David Harrower's fascinating play can be interpreted as everything from a feminist fable to a noir old world thriller
KNIVES IN HENS by David Harrower (Coal Mine Theatre, 1454 Danforth). Runs to October 13. $47.50-$55.50, rush $25. coalminetheatre.com. See listing. Rating: NNNN
Since its 1995 premiere, David Harrower’s Knives In Hens has become something of a modern classic. And judging from its haunting production at Coal Mine Theatre, its reputation is justified.
In an unspecified, pre-industrial rural community, a character identified only as Young Woman (Diana Bentley) lives with her new husband, an older ploughman nicknamed Pony William (Jim Mezon) by the townsfolk. She’s enchanted by the natural world but doesn’t have the words to articulate what she’s feeling. The gruff William, meanwhile, dismisses her longings. He’s busy tending to his horses, although there’s a suggestion he may be doing something else in the stables, with or without the animals.
When William sends her to the mill to grind their grain into flour, he warns her about the miller, Gilbert Horn (Jonathon Young), whom most of the town distrusts. At first, she too is suspicious of him, but soon the man piques her curiosity with his books and, especially, his pen. What is there to write, she queries, besides a strict accounting of facts?
Where this seed of an idea goes, both in Harrower’s script and Leora Morris’s production, is thrilling. It can be read as everything from Garden of Eden allegory to feminist fable, with a couple of noir moments that feel like Dashiell Hammett redoing Chaucer. In our current political situation, you could see it as a cautionary tale about ignorant fear-mongering.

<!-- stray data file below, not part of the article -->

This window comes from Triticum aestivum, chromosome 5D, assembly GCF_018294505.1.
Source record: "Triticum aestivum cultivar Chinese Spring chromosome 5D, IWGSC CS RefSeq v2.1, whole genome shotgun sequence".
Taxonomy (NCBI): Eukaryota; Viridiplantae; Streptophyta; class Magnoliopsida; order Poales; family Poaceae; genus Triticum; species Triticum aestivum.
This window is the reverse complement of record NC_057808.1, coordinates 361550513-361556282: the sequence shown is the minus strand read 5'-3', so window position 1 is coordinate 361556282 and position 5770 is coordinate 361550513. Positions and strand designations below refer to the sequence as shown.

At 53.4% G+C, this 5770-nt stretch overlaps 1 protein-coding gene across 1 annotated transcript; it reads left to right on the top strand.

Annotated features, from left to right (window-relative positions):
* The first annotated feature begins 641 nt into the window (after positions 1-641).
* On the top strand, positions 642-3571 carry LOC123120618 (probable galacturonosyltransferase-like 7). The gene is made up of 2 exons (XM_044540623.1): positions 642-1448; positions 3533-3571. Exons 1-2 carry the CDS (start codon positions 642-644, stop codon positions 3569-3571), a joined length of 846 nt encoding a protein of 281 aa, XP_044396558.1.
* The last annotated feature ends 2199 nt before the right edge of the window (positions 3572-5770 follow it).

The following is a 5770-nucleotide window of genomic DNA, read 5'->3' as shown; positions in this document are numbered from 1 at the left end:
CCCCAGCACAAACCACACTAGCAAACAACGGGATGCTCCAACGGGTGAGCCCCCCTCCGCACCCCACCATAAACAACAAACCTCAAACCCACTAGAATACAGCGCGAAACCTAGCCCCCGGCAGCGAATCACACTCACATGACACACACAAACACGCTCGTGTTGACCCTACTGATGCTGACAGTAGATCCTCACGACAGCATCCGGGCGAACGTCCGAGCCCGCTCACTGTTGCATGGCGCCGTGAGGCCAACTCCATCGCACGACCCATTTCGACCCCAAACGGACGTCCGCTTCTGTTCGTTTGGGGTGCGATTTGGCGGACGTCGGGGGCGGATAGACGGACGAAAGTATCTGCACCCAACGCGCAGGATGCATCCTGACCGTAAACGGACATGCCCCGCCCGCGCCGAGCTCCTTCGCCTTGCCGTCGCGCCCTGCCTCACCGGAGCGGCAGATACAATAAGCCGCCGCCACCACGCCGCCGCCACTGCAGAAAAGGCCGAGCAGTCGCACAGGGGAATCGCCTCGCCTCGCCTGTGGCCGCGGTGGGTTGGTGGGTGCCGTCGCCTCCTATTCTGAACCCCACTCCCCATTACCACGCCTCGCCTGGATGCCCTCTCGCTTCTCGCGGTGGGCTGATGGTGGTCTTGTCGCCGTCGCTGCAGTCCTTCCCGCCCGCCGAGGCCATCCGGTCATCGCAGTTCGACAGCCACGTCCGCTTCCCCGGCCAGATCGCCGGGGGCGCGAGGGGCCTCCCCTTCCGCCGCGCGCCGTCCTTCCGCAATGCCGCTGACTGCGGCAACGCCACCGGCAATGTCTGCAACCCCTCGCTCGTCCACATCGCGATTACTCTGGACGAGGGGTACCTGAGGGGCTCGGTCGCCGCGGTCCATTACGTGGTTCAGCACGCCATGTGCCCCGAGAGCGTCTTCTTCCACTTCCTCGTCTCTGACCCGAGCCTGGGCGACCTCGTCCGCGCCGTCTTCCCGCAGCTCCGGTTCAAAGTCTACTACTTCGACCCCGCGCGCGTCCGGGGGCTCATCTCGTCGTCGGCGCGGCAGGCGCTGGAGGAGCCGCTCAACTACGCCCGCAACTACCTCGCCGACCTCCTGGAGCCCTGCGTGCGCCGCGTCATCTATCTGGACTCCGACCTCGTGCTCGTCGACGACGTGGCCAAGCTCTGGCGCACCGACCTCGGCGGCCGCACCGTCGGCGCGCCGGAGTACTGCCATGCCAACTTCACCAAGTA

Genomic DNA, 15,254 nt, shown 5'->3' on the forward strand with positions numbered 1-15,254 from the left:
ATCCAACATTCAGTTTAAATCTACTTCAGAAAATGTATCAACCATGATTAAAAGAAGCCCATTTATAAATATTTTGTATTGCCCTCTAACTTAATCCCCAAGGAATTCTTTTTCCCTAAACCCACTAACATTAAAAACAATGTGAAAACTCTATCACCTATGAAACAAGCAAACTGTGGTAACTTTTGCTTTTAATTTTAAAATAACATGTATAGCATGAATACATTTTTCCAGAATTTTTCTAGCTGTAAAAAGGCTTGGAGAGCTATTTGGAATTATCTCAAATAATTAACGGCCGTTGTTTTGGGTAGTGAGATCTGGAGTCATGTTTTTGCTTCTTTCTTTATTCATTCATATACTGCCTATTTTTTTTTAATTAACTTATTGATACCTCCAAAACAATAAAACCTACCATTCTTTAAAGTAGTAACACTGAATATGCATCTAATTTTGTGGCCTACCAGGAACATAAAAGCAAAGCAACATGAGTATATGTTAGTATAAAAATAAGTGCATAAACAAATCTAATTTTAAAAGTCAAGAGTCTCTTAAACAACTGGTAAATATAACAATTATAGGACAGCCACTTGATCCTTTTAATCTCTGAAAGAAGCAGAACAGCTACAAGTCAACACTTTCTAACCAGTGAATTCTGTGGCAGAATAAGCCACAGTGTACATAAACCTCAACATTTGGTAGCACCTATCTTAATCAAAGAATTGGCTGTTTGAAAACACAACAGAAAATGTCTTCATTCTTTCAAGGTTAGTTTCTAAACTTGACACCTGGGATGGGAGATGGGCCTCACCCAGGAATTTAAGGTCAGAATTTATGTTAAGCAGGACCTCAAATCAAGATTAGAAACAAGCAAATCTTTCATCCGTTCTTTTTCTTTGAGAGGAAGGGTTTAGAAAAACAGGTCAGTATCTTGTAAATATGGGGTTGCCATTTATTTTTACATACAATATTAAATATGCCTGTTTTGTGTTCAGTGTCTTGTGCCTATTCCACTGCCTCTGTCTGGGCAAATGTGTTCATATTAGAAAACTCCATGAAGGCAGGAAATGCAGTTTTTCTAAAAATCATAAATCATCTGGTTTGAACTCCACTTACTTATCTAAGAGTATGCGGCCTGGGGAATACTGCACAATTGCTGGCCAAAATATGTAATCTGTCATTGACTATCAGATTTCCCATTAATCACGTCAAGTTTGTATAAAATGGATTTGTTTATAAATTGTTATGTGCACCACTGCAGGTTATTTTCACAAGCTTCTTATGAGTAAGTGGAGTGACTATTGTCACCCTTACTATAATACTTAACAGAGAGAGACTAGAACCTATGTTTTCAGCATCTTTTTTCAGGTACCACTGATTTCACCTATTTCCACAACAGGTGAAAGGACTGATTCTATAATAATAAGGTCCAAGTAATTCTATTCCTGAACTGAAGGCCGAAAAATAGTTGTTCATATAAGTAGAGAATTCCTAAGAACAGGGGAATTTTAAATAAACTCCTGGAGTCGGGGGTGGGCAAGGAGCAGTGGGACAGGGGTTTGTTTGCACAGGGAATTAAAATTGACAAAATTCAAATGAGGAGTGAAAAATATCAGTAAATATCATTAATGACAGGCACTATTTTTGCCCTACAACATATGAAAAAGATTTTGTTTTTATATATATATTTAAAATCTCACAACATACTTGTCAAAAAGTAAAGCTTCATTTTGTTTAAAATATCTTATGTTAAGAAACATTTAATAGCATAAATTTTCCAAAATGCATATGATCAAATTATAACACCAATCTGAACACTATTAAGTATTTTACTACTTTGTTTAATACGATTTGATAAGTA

Harrower’s dialogue is pared-down and immediate, as persuasive in suggesting wants and needs as the writing in his more famous play Blackbird.
Kaitlin Hickey’s set is suitably primitive and loamy audiences on one side of the theatre even have to trek over a dirt-strewn stage to get to their seats. And her lighting adds magic to certain scenes, such as a dream-like moment in which Gilbert sprinkles the couple with flour.
Mezon, his face smeared in grime, brings an animal-like intensity to his role as William, while Young’s Gilbert makes a sensible, sympathetic alternative.
But it’s Bentley and her open, questing spirit who makes the most memorable impression. The way Morris directs her – especially at the ends of scenes – adds to the delicious ambiguity about her character’s motivations, something you’ll be pondering long after the play ends.